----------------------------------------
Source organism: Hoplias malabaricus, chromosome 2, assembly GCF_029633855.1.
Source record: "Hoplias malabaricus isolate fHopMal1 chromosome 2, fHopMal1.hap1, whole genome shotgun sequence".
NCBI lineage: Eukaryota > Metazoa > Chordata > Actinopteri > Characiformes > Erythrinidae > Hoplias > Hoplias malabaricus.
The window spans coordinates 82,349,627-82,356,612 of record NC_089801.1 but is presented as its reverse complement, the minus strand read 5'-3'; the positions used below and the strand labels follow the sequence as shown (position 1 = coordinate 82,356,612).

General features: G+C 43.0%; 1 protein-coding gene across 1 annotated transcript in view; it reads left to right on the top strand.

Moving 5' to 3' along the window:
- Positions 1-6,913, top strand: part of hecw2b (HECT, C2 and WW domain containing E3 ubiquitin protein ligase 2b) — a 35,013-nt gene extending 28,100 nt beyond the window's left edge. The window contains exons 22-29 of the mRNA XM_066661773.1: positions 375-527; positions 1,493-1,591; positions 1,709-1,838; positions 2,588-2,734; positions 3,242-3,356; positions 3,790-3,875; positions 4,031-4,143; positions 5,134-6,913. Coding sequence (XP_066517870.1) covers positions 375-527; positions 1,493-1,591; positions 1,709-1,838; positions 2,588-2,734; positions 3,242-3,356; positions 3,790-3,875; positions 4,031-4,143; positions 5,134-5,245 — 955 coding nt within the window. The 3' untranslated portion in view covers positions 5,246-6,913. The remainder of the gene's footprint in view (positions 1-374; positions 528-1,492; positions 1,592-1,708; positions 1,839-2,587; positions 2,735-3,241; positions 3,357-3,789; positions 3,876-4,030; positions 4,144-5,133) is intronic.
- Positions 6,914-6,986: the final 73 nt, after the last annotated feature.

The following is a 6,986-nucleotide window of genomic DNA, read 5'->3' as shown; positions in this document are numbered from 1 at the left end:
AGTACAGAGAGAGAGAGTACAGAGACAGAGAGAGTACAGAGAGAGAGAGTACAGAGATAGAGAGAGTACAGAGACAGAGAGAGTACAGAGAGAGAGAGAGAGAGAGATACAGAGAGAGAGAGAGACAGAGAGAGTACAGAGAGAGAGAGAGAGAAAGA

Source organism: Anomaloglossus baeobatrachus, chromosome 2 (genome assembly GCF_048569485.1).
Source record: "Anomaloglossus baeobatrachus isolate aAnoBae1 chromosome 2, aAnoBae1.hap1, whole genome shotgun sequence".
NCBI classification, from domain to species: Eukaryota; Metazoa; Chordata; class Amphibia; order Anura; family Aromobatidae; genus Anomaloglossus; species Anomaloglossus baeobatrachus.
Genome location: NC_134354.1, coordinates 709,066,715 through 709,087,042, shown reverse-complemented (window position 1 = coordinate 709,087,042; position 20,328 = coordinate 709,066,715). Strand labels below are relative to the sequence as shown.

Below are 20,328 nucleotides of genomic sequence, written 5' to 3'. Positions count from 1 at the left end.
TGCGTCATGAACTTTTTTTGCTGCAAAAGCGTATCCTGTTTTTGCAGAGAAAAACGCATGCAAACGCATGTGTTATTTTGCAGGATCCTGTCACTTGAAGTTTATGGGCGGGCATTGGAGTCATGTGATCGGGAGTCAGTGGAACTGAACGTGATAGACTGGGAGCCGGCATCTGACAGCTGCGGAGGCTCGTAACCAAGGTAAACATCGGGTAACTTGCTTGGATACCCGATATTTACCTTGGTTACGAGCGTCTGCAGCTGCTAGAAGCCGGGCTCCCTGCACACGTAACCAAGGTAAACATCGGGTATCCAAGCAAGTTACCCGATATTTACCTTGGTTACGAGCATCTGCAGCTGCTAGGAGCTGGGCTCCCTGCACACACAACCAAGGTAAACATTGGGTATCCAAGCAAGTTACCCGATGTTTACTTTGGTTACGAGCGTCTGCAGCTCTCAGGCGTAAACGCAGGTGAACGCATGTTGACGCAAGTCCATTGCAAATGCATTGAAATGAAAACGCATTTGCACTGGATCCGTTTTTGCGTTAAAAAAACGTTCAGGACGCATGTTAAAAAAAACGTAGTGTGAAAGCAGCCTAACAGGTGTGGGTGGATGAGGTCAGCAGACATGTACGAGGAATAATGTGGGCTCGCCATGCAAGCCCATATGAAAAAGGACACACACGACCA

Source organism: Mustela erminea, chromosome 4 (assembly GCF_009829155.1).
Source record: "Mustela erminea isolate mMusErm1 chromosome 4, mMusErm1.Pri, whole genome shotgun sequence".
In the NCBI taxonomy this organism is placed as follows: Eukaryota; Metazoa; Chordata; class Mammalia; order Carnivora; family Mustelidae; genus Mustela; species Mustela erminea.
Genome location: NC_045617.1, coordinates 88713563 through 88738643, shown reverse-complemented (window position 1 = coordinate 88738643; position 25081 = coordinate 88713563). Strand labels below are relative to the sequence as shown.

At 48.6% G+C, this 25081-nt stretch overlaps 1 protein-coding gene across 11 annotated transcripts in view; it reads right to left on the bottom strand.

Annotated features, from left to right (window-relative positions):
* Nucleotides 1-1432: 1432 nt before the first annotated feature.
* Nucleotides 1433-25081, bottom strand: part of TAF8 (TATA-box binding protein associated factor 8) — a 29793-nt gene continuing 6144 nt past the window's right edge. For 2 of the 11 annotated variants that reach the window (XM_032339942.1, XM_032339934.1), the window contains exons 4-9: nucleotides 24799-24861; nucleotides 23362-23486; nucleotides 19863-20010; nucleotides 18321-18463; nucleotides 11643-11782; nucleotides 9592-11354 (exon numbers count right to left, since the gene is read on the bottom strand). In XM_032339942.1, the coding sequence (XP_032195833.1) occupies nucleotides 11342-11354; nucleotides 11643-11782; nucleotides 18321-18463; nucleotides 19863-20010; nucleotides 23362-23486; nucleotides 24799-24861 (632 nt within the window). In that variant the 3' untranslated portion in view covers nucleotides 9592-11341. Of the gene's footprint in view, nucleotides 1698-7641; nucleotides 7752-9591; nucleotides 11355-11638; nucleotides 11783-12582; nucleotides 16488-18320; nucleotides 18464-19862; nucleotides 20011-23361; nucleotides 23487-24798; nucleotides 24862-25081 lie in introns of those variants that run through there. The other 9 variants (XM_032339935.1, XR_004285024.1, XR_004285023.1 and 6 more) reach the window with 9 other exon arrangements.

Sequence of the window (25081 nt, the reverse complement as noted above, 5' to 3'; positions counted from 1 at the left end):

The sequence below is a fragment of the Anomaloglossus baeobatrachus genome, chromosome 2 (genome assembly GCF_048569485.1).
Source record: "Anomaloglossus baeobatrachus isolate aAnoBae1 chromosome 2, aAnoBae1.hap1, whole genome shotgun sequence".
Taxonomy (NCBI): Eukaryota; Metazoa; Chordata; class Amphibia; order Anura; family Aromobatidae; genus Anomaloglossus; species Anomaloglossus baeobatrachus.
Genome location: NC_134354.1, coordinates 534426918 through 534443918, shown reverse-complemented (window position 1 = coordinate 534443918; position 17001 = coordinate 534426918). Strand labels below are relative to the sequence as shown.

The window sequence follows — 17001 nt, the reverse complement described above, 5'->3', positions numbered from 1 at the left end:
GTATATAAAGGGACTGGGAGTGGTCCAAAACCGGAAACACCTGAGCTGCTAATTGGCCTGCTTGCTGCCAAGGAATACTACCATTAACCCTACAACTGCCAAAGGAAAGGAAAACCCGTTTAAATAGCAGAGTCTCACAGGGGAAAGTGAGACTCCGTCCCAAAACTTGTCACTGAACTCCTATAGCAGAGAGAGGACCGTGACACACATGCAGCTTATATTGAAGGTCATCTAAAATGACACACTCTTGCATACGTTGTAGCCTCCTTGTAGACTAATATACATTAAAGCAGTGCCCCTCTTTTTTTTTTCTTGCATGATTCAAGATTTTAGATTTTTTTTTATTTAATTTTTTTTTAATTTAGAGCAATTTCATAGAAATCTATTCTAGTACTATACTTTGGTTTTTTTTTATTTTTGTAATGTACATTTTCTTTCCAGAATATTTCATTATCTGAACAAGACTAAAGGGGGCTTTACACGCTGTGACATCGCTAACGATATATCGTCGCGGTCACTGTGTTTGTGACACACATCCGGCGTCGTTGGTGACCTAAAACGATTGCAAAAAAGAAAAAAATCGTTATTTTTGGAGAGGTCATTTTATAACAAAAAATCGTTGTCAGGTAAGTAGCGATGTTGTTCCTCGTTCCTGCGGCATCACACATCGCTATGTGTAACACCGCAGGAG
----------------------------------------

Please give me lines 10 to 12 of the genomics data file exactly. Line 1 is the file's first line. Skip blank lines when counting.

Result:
AGTACAGAGAGAGAGAGTACAGAGACAGAGAGAGTACAGAGAGAGAGAGTACAGAGATAGAGAGAGTACAGAGACAGAGAGAGTACAGAGAGAGAGAGAGAGAGAGATACAGAGAGAGAGAGAGACAGAGAGAGTACAGAGAGAGAGAGAGAGAAAGA

Source organism: Anomaloglossus baeobatrachus, chromosome 2 (genome assembly GCF_048569485.1).
Source record: "Anomaloglossus baeobatrachus isolate aAnoBae1 chromosome 2, aAnoBae1.hap1, whole genome shotgun sequence".